Not long ago, I saw a 4-year-old patient who was having frequent pee accidents, a telltale sign of constipation. (The stretched rectum presses against the bladder, randomly triggering forceful hiccups.)
I x-rayed this child, as I do for all my enuresis patients, and expected the film to show a stretched rectum encroaching upon the child’s bladder.
But this child wasn’t constipated! His rectal diameter was normal, well under 3 cm, and the rectum harbored no stool.
An ultrasound revealed the culprit: posterior urethral valves. This a condition in which extra membranes develop in utero and block the flow of urine through the urethra, causing accidents and eventually, if not repaired surgically, bladder and kidney damage.
This disorder occurs in 1 out of 8,000 births, always in boys. It’s almost always picked up on prenatal ultrasounds, but some cases slip by. I’ve seen the condition twice in my career.
Cases like these are why I say “virtually” all cases of constipation — instead of “all cases” — have no underlying medical cause.
Below I list congenital conditions that can cause constipation in children. This is not an exhaustive list. It highlights the more “common” of these uncommon conditions.
In addition to the conditions listed here, diseases such as cystic fibrosis and hypothyroidism can cause constipation and incontinence. So can celiac disease, an autoimmune inflammatory disease of the small intestine spurred by eating gluten. In cases like celiac, where the root cause of constipation is a dietary intolerance, dietary changes don’t usually fix the problem but are important for preventing a recurrence.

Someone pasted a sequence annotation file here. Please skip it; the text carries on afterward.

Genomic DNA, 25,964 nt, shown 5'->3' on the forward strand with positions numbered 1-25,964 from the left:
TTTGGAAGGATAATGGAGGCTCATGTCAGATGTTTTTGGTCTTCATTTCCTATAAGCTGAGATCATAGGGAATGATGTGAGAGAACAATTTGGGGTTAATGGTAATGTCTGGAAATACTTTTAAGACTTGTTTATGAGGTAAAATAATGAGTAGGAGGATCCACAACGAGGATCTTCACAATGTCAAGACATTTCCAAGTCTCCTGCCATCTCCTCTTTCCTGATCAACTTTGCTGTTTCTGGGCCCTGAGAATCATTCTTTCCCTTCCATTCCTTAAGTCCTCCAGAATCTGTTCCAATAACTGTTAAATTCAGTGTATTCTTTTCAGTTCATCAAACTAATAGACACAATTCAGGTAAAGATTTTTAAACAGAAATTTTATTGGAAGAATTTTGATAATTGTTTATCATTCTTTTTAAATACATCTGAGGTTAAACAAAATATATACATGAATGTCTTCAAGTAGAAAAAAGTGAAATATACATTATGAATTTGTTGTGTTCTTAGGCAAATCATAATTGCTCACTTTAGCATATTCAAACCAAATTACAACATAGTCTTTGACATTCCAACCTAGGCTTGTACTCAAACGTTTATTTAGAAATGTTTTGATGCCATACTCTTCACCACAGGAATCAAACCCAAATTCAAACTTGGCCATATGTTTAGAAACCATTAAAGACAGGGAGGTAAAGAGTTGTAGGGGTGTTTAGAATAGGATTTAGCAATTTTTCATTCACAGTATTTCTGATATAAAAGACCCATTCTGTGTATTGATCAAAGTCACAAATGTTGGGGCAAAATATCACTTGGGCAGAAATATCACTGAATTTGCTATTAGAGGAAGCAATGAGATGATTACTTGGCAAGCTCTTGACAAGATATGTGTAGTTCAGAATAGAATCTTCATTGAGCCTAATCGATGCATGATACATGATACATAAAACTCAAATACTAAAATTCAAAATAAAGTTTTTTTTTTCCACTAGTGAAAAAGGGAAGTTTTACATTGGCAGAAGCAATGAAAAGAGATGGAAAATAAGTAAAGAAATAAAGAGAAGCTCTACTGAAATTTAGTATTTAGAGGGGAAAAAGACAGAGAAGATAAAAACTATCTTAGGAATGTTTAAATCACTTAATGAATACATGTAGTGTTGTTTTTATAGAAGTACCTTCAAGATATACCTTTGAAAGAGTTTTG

When children with celiac (or an actual dairy allergy) develop encopresis and/or enuresis, they still need M.O.P. But when the cause of a child’s accidents is a neurological or anatomical condition, the fix is usually surgical.
As for diabetes, I’ve examined thousands of kids with urinary frequency (incessant peeing) whose parents feared diabetes, and exactly one tested positive for diabetes. In every other case, the child's stool-stuffed rectum was aggravating the bladder nerves.
Children with Hirschsprung’s disease are missing nerve cells from part of the colon and the rectum. So, instead of getting pumped along through the bowel, stool gets stuck.
When a newborn doesn’t poop within 48 hours of delivery, that’s a red flag for Hirschsprung’s disease. Babies with Hirschsprung’s typically have additional symptoms, such as a swollen belly, pencil-thin stools, failure to thrive, explosive and bloody diarrhea, and vomiting.
Though Hirschsprung’s is usually diagnosed at birth, children with milder versions of the disease sometimes go undiagnosed until age 3 or later.
Hirschsprung’s disease is resolved by surgically removing part of the colon. I’ve never had a case in my clinic, though I encountered a child with this condition when I visited the clinic of a colleague.
Congenital Anorectal Malformation